Wake Ed

Wake County won’t change eight schools to year-round schedule

Angela Harris reviews reading and writing goals with her fourth grade class at Walnut Creek Elementary School on Monday, January 11, 2016 in Raleigh, N.C.
Angela Harris reviews reading and writing goals with her fourth grade class at Walnut Creek Elementary School on Monday, January 11, 2016 in Raleigh, N.C. jhknight@newsobserver.com

The Wake County school board voted Tuesday to convert Walnut Creek Elementary School to a year-round calendar but won’t switch eight other elementary schools to that schedule after receiving strong parental opposition.

Wake recently surveyed parents at staff at eight elementary schools – Brentwood, Bugg, Fox Road and Lynn Road in Raleigh; Creech Road, East Garner and Smith in Garner; and Lincoln Heights in Fuquay-Varina – about a calendar change for 2017-18 school year.

The results showed a majority of staff at all eight schools felt switching to a year-round calendar called Track 4 would meet the instructional needs of their students. But only at East Garner Elementary did a majority of parents say they were likely to remain if the calendar was changed to Track 4, which has periodic three-week breaks and generally begins in late July and ends in late June. Traditional-calendar schools run from late August to early-to-mid June.

The response caused school administrators and board members to say they can’t recommend going ahead with a calendar change at those eight schools.

“If we’ve got less than half of the parents supporting it, we would need strong evidence to go against that,” said school board Chairman Tom Benton. “With less than half, I can’t see what would push us to change.”

But the board went ahead Tuesday with converting Walnut Creek Elementary in Southeast Raleigh to track 4 for the 2016-17 school year after getting strong parental support for the change. The board also turned Barwell Road Elementary in Southeast Raleigh from a multi-track year-round school to track 4 only.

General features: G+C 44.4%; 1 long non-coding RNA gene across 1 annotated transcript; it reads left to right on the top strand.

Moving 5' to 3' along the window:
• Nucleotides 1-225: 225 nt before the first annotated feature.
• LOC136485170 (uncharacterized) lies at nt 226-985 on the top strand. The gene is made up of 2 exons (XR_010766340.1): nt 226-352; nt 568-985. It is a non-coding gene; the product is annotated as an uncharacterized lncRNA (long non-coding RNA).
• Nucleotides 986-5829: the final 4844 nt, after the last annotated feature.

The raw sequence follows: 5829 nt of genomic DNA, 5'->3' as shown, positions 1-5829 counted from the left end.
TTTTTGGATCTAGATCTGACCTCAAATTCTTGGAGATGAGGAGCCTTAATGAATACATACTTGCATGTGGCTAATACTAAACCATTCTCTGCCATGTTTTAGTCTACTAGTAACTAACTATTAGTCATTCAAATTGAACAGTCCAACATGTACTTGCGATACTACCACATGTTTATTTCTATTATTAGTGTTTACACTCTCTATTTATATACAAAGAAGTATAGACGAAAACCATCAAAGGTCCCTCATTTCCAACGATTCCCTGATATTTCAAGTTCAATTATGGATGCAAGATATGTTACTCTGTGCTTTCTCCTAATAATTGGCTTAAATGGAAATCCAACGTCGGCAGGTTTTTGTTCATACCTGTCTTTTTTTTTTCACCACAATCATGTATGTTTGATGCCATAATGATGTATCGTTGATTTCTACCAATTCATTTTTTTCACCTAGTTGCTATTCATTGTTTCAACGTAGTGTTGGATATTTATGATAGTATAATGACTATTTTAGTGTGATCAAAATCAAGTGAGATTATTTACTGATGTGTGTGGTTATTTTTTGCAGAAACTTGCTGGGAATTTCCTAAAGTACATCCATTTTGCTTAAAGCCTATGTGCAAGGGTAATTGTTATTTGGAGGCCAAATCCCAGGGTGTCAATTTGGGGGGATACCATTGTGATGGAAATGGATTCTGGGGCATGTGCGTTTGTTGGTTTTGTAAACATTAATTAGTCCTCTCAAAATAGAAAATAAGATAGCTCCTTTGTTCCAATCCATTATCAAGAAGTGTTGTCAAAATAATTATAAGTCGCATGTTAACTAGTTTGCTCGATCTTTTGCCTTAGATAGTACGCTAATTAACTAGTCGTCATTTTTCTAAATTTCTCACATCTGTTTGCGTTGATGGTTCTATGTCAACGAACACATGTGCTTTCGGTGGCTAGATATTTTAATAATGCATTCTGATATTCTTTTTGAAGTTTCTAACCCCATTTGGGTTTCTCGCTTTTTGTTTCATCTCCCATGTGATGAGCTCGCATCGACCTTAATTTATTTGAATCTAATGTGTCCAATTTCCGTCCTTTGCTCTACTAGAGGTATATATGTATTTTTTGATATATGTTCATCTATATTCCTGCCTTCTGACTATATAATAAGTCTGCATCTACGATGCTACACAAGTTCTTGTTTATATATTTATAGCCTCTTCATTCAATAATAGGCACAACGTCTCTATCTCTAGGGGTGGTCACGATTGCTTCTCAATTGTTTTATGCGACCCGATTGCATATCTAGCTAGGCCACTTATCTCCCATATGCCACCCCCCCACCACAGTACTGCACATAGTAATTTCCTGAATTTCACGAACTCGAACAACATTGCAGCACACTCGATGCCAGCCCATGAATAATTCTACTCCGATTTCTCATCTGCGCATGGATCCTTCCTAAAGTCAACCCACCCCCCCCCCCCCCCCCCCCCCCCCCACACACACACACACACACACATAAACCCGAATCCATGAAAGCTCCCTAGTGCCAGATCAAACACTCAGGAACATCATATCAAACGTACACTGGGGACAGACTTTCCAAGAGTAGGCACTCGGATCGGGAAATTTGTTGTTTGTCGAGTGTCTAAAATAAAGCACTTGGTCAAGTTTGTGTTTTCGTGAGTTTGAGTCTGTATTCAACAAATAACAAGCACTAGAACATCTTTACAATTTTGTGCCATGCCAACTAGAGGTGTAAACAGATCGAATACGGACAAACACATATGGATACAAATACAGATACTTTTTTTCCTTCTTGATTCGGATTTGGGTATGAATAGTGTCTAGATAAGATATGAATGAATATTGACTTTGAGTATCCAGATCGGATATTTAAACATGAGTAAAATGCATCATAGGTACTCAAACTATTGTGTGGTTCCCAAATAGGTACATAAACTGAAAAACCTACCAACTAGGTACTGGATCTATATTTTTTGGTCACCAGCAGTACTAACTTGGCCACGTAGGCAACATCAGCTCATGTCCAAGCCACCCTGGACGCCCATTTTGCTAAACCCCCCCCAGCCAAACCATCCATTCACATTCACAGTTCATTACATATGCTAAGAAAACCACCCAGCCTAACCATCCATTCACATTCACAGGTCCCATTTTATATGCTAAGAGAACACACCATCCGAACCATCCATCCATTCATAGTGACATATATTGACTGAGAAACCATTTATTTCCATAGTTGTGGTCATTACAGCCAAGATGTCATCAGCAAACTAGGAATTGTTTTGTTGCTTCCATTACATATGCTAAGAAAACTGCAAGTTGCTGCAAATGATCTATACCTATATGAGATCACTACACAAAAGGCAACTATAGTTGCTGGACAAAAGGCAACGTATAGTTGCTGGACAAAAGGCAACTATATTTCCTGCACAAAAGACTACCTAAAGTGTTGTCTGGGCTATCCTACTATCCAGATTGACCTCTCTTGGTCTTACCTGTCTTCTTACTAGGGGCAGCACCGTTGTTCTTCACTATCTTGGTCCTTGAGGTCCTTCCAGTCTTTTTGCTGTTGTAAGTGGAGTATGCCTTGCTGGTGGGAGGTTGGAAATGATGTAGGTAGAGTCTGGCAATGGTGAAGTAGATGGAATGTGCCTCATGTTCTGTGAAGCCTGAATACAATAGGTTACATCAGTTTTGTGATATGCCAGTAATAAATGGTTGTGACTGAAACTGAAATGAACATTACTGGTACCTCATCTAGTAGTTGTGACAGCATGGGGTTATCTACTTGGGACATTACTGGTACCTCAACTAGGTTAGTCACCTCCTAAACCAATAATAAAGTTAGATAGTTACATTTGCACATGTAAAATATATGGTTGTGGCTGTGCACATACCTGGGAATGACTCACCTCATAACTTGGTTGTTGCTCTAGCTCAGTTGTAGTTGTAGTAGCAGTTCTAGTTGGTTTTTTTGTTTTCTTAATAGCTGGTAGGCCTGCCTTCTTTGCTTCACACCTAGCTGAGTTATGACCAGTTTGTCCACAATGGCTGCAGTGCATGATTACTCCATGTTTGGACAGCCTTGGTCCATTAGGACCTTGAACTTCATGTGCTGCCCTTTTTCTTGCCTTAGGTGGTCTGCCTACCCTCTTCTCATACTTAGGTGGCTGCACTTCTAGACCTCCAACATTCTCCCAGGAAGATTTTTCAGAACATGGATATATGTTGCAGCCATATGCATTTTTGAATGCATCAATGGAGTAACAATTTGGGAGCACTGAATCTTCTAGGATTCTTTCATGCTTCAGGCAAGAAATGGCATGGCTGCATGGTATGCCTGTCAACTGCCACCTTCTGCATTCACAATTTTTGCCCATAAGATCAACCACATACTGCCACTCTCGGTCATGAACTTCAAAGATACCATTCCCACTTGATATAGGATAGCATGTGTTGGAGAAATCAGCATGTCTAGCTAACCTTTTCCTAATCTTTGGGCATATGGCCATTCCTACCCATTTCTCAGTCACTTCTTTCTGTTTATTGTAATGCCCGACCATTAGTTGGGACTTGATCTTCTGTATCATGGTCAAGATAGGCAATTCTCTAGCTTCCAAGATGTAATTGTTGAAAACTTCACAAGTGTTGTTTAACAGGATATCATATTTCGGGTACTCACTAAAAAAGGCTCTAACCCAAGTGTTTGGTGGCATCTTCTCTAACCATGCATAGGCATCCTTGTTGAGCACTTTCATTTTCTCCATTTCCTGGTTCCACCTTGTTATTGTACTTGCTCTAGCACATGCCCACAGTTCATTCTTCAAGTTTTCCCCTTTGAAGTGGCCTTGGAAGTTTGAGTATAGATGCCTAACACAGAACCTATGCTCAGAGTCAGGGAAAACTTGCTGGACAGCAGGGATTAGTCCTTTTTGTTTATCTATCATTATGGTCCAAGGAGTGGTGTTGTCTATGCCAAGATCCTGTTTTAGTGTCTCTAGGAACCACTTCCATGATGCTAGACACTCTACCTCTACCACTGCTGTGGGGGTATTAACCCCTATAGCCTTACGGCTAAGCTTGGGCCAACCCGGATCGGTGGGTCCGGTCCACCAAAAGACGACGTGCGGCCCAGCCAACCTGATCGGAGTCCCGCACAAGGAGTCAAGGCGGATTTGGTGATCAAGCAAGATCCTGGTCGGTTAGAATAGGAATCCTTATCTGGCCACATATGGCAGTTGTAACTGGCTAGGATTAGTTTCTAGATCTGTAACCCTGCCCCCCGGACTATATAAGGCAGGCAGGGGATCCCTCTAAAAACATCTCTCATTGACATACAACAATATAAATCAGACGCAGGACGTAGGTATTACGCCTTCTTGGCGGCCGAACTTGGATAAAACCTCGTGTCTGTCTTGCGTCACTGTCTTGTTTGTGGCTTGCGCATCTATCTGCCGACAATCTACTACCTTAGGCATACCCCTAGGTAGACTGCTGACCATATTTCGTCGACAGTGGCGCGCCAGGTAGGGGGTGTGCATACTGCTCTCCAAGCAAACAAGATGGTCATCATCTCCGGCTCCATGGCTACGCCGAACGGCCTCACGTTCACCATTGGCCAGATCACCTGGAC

The negative parental response at the other eight schools derailed efforts by administrators who’d initially wanted to change their calendars as early as the 2016-17 school year. As recently as a board committee meeting last week, staff said they still expected to recommend converting the eight schools for the 2017-18 school year.

But on Tuesday, Deputy Superintendent Cathy Moore said the survey responses showed she couldn’t recommend the calendar changes at this time. The board had wanted a recommendation by this month so that the community would have a year to adjust if the conversions were approved.

James Overman, area superintendent for elementary support, said parents are feeling calendar fatigue and are experiencing animosity that the issue hasn’t been resolved yet. He said families and staff at the schools just want to move on with their lives.

“This is about a two-year conversation,” Overman said. “Maybe we had a window of opportunity early. Now it’s about education.”

Board members and staff said they’d focus on other ways to try to improve education at the eight schools in lieu of a calendar change.

The eight traditional-calendar schools, Walnut Creek, Barwell Road and two other existing year-round schools are part of the Elementary Support Model program, which provides assistance for schools with low test scores. All 12 schools have high concentrations of students receiving subsidized lunches.

Administrators had wanted all 12 schools on track 4 for multiple reasons, including having common training time for staff.

In addition, administrators said the shorter one-month summer break in the Track 4 schedule would reduce learning loss that occurs when students are on vacation. Traditional-calendar students have summer breaks of more than two months.

Administrators said the periodic breaks will help prevent student and staff burnout. In addition, Wake has been looking at offering classes during part of those breaks to lengthen the school year for students.

Walnut Creek and Barwell Road will pilot a program to have 190 days of classes for the 2016-17 school year. Other schools have 180 days of classes.

But parents at some other schools had been lobbying school board members to oppose a calendar change.

During last week’s student achievement committee meeting, some board members asked staff to consider not changing the calendars at Lincoln Heights, Lynn Road and the magnet schools in the program.

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